The digital revolution has pushed the limits of our technology to new heights and it has had a deep impact into almost every aspect of human life. Amongst these is the way in which we manage the up-keeping and growth of our cities, where data is playing an ever increasing role. Many models have been imagined, and some of them tried, that leverage data to create what has been broadly termed as smart cities. In the article from The Economist, Mining the urban data, they give a good view of some of the most innovative cities worldwide, which range from Masdar in Abu Dhabi (a start-from-scratch project developing a new city which is planned to be completely powered by renewable energy), to the integration of data into cities like Singapore, which is at the forefront of this wave. The article argues that most smart cities will be built from the bottom up (as opposed to projects like Masdar), and those that do join will reap the benefits of higher productivity.
As we take a closer look at ourselves, what have we done to become a smart city? And what can we do better?
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I am writing this post today on how Gilt (A leading American flash sales site) is leveraging further the power behind analytics to provide an improved customer experience. Gilt is starting to serve personlised daily offers based on an algorithm that takes into account factors like purchase data and past browsing behavior and combines it with direct customer preferences and feedback. They see it as a core element of their strategy to differentiate and get customer’s attention in a very competitive environment. In a recent interview with Tamara Guzbarg, senior director of analytics and research at Gilt, she stresses the importance of having a consolidated view of the customer across channels and devices to be able to provide real personalisation.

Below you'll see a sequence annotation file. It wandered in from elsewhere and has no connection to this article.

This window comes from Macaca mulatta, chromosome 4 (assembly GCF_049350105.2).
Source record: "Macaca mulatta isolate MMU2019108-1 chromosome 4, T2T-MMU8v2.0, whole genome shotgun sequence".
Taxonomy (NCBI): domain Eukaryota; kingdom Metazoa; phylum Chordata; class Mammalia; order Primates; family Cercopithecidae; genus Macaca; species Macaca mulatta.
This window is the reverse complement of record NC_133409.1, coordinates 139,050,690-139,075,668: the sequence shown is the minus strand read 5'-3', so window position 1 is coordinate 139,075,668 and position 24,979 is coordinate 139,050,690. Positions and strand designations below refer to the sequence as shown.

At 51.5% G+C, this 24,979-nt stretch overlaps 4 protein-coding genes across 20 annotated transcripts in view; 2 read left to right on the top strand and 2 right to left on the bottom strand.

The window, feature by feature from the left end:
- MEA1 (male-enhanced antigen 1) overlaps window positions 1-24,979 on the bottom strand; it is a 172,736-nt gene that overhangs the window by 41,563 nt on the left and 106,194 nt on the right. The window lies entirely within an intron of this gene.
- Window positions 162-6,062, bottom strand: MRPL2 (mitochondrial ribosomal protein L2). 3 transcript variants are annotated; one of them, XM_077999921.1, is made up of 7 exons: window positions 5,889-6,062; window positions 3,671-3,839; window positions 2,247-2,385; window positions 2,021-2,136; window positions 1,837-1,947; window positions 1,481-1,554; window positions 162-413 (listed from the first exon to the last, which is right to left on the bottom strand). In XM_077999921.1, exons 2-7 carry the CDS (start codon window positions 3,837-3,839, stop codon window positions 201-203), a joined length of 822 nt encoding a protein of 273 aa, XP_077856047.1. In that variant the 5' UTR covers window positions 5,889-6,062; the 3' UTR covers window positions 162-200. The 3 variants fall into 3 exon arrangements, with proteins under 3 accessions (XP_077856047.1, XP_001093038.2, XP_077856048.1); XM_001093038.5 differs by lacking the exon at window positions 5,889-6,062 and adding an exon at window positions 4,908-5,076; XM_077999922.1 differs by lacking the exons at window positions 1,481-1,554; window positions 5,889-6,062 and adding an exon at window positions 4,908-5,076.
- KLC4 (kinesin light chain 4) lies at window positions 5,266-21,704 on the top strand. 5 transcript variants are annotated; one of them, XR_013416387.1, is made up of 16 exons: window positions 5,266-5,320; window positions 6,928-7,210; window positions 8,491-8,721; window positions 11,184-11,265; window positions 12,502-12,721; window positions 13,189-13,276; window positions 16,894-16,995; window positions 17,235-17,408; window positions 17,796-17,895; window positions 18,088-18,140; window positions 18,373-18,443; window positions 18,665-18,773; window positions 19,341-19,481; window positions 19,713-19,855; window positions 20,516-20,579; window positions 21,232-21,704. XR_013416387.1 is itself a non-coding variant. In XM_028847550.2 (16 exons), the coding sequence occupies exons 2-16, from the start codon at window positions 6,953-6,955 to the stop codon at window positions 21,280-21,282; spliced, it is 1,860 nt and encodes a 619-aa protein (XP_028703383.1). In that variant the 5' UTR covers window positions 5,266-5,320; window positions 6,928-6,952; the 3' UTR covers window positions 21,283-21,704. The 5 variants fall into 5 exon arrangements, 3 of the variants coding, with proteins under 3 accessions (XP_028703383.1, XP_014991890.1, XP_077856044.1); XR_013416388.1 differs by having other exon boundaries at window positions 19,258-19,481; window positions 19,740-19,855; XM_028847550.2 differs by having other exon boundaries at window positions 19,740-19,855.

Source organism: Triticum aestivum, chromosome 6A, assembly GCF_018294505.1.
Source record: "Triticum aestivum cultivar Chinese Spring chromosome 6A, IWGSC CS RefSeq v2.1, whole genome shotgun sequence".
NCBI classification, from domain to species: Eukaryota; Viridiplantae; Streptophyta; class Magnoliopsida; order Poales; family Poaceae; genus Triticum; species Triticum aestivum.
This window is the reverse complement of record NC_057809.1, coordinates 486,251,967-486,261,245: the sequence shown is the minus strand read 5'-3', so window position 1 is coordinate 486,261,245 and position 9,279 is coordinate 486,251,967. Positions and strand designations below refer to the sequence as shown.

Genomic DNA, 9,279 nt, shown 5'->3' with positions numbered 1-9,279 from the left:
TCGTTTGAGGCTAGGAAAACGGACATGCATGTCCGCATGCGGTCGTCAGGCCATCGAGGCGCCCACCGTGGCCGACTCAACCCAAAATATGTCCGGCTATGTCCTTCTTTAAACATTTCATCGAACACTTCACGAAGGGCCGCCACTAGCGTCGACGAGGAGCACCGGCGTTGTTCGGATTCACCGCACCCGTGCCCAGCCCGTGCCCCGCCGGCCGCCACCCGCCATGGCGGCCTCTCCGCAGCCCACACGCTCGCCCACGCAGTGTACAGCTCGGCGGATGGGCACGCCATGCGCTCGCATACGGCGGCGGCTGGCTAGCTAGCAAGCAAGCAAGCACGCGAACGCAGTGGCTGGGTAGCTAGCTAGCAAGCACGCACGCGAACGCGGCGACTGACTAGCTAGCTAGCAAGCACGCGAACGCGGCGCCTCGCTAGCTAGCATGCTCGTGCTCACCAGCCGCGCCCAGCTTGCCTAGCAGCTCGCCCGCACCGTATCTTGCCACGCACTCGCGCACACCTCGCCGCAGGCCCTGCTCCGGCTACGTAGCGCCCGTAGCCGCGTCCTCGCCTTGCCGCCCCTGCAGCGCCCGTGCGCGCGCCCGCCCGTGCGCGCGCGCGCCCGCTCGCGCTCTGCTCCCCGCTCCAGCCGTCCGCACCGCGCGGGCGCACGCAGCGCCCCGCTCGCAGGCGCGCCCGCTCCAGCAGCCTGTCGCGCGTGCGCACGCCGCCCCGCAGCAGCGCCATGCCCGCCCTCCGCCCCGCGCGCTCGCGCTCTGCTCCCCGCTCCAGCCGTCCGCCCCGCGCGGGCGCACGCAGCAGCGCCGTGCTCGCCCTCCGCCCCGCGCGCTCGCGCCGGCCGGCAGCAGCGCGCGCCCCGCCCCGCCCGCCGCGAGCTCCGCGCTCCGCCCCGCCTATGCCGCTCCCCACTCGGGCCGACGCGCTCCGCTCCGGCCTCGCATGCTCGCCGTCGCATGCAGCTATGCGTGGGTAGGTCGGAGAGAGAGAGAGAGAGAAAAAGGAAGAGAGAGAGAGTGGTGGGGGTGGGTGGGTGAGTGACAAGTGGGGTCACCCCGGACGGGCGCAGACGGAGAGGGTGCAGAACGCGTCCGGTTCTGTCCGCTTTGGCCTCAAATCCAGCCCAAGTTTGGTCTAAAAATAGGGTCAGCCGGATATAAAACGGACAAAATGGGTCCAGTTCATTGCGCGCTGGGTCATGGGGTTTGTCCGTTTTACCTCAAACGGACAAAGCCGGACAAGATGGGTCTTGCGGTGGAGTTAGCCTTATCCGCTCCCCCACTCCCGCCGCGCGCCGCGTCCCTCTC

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OurMobilePlanet.com (research commissioned by Google) has Spain ranking among the highest countries in terms of smartphone penetration (earlier research suggested it might have been even higher on the list only two years ago). Cities can and should leverage the widespread of smartphones to create better platforms of communication for their citizens. For example let’s take a look at what a suburban village of Chicago is doing. The Village of Gurnee has partnered with Nextdoor, an app that specializes in offering social networks for neighbourhoods, to offer a free app aimed at improving the communication among its residents.
If we take the cue from Gurnee and expand on it, the potential that this lends to cities is amazing. Apps could play a key role at creating/enhancing a sense of community, think about simple things like letting your building neighbours know that you will have some repairs done. It can also be a new and effective way to communicate to citizens, for example by letting a particular block know that their power will be shut off for system maintenance. It can also become a central repository for citizens to communicate with their government, by allowing them to log incidents and such. Of course all of this would also provide a host of very valuable data that could be leveraged to better improve the quality of life for the people living in these cities.
If smartphone penetration in Spain is any indication of Barcelona’s reality, then we cannot let this opportunity go unused (lest we forget that Barcelona is also the host to the most important mobile congress in the world). There are plenty of cities already taking advantage of all the opportunities that technology brings. What should we be doing?
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